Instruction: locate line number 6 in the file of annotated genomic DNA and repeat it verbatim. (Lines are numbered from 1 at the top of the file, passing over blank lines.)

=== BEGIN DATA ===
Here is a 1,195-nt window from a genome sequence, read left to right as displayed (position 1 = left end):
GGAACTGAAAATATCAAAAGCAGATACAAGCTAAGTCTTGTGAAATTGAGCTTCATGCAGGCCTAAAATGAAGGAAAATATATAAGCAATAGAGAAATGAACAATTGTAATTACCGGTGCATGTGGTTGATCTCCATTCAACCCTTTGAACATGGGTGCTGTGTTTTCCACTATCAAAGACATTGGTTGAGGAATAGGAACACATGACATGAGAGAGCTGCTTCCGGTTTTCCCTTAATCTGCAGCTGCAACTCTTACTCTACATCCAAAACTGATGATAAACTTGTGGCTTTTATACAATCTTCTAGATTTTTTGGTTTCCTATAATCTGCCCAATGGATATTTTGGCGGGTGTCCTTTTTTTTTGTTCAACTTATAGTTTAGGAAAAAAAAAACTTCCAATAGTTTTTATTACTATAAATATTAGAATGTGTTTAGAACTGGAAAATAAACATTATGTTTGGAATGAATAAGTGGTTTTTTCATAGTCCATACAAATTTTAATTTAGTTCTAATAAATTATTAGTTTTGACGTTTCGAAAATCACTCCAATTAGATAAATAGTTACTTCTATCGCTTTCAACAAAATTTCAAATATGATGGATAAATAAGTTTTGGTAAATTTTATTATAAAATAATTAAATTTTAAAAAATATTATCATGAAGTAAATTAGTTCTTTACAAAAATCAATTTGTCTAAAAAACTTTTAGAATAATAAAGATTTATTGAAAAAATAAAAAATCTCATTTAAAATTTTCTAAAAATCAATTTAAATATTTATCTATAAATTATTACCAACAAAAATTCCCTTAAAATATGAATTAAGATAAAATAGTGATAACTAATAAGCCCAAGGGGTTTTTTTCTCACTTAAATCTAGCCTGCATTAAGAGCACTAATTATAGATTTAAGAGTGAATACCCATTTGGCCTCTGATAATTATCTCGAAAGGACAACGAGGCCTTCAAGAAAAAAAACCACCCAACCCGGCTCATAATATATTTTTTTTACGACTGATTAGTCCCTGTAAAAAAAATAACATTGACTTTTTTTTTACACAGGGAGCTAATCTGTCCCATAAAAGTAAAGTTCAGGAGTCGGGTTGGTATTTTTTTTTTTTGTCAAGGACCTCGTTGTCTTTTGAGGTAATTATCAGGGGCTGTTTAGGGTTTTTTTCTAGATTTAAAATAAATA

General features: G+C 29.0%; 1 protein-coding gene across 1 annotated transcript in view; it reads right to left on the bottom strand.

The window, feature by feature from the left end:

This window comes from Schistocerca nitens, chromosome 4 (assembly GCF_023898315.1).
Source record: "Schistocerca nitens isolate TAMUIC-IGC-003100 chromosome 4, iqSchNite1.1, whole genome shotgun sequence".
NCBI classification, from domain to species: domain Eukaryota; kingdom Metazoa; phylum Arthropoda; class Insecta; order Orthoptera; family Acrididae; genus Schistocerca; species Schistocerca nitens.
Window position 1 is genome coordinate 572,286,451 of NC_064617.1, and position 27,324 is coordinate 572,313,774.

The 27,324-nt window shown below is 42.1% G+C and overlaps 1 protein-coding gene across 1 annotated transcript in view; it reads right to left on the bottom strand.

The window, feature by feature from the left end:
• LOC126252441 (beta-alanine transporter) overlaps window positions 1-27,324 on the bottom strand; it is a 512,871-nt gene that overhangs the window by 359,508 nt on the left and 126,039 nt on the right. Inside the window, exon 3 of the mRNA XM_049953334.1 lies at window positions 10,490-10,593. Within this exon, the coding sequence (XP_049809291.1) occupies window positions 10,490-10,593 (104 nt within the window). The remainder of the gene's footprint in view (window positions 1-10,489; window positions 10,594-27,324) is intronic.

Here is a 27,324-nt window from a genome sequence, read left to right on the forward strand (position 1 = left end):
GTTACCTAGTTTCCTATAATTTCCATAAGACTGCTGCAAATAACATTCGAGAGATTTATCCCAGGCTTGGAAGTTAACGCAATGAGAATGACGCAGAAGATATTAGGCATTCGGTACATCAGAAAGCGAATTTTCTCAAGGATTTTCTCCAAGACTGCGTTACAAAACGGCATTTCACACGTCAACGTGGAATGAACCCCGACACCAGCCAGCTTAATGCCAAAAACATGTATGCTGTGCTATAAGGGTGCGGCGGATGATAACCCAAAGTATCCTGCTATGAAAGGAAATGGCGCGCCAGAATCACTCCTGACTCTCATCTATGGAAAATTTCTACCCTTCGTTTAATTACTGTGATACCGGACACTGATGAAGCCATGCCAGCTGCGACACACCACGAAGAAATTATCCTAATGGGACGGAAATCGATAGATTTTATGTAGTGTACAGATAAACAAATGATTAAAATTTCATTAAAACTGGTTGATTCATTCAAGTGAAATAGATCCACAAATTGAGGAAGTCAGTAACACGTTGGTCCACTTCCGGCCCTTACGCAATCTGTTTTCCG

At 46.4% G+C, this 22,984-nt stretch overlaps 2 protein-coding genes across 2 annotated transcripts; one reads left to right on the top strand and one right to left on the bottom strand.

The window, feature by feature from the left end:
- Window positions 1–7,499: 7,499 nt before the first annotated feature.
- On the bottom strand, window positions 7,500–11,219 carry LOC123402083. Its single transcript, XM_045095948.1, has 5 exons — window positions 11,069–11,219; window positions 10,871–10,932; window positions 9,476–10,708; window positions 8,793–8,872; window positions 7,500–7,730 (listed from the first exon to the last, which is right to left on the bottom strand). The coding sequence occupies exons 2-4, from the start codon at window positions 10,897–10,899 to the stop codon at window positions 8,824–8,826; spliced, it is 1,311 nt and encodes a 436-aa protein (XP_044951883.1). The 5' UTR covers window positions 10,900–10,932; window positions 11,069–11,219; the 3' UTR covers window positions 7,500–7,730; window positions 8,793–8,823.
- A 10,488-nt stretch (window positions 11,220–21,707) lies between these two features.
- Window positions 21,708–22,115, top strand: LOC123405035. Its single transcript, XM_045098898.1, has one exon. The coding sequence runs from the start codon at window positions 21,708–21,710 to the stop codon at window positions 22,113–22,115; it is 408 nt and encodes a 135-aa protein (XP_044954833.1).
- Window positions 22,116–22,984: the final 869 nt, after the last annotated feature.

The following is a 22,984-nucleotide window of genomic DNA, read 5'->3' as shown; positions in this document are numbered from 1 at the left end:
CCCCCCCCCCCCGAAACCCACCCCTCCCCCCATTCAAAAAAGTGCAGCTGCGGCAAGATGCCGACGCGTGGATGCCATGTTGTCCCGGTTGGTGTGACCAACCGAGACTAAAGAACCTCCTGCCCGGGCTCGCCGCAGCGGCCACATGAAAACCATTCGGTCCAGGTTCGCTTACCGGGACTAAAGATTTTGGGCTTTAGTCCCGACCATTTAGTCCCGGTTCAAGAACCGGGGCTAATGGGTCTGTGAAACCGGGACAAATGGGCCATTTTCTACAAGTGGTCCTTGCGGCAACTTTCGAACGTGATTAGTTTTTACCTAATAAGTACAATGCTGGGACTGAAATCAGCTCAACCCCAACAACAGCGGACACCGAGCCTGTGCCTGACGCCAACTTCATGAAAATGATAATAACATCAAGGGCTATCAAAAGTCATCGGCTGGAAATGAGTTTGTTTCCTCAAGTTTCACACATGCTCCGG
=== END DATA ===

Source record: "Schistocerca nitens isolate TAMUIC-IGC-003100 chromosome 4, iqSchNite1.1, whole genome shotgun sequence".